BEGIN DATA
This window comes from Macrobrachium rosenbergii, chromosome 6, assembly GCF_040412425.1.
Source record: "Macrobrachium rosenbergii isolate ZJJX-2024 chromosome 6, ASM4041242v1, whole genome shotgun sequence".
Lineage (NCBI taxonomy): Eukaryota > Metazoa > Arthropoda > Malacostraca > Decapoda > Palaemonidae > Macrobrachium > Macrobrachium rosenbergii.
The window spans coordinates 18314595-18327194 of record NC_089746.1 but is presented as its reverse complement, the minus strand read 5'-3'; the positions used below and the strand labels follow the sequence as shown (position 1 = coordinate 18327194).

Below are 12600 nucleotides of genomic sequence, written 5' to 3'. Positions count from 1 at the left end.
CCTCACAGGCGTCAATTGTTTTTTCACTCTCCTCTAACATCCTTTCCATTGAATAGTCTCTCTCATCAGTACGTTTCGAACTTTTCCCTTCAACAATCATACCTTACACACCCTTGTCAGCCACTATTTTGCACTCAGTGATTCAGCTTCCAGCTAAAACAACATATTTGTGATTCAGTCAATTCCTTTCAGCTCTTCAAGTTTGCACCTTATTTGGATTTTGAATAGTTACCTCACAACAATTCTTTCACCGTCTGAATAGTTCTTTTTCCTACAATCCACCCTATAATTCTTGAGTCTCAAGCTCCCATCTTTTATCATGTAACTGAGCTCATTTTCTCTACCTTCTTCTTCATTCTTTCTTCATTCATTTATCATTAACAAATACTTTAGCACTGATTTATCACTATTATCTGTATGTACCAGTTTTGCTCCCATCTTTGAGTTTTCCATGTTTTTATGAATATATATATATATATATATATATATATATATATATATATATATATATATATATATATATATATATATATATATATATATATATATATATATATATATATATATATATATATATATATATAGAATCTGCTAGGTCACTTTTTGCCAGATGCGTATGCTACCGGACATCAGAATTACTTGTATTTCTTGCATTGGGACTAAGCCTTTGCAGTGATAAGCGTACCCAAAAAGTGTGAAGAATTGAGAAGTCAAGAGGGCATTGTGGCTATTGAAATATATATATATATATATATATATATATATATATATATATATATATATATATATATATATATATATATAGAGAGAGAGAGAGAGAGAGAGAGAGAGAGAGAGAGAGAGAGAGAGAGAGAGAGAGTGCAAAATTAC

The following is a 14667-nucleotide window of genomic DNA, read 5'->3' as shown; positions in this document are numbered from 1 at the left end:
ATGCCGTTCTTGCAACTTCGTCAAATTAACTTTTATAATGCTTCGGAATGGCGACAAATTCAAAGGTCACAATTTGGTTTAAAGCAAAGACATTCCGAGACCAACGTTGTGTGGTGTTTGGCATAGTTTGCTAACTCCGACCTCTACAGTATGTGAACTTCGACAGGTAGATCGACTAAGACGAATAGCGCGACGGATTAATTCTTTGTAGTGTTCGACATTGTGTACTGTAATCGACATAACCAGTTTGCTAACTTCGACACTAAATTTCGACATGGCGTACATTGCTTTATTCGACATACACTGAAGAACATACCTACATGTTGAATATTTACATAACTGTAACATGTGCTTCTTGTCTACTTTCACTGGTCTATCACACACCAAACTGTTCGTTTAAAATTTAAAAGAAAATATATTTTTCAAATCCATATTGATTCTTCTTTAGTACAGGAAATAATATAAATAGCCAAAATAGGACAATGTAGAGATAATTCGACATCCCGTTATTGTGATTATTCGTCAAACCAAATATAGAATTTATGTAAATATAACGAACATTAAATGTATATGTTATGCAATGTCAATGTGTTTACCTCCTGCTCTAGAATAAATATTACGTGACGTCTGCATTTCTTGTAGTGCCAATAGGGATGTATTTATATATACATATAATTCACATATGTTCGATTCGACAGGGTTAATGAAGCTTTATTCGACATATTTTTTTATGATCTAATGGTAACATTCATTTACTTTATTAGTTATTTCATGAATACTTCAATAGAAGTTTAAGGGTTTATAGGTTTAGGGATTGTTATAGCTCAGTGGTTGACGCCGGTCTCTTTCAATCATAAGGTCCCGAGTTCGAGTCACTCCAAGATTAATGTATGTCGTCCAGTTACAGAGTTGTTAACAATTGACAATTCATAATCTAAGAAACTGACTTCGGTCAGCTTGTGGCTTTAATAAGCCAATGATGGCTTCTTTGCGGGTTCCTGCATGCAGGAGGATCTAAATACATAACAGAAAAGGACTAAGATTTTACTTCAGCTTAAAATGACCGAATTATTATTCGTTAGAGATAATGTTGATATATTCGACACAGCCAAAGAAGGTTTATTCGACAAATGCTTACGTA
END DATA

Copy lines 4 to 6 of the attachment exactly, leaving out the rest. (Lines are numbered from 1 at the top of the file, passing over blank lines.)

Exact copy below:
The window spans coordinates 18314595-18327194 of record NC_089746.1 but is presented as its reverse complement, the minus strand read 5'-3'; the positions used below and the strand labels follow the sequence as shown (position 1 = coordinate 18327194).

Below are 12600 nucleotides of genomic sequence, written 5' to 3'. Positions count from 1 at the left end.
CCTCACAGGCGTCAATTGTTTTTTCACTCTCCTCTAACATCCTTTCCATTGAATAGTCTCTCTCATCAGTACGTTTCGAACTTTTCCCTTCAACAATCATACCTTACACACCCTTGTCAGCCACTATTTTGCACTCAGTGATTCAGCTTCCAGCTAAAACAACATATTTGTGATTCAGTCAATTCCTTTCAGCTCTTCAAGTTTGCACCTTATTTGGATTTTGAATAGTTACCTCACAACAATTCTTTCACCGTCTGAATAGTTCTTTTTCCTACAATCCACCCTATAATTCTTGAGTCTCAAGCTCCCATCTTTTATCATGTAACTGAGCTCATTTTCTCTACCTTCTTCTTCATTCTTTCTTCATTCATTTATCATTAACAAATACTTTAGCACTGATTTATCACTATTATCTGTATGTACCAGTTTTGCTCCCATCTTTGAGTTTTCCATGTTTTTATGAATATATATATATATATATATATATATATATATATATATATATATATATATATATATATATATATATATATATATATATATATATATATATATATATATATATATATATATATATATATATAGAATCTGCTAGGTCACTTTTTGCCAGATGCGTATGCTACCGGACATCAGAATTACTTGTATTTCTTGCATTGGGACTAAGCCTTTGCAGTGATAAGCGTACCCAAAAAGTGTGAAGAATTGAGAAGTCAAGAGGGCATTGTGGCTATTGAAATATATATATATATATATATATATATATATATATATATATATATATATATATATATATATATATATATAGAGAGAGAGAGAGAGAGAGAGAGAGAGAGAGAGAGAGAGAGAGAGAGAGAGAGAGTGCAAAATTAC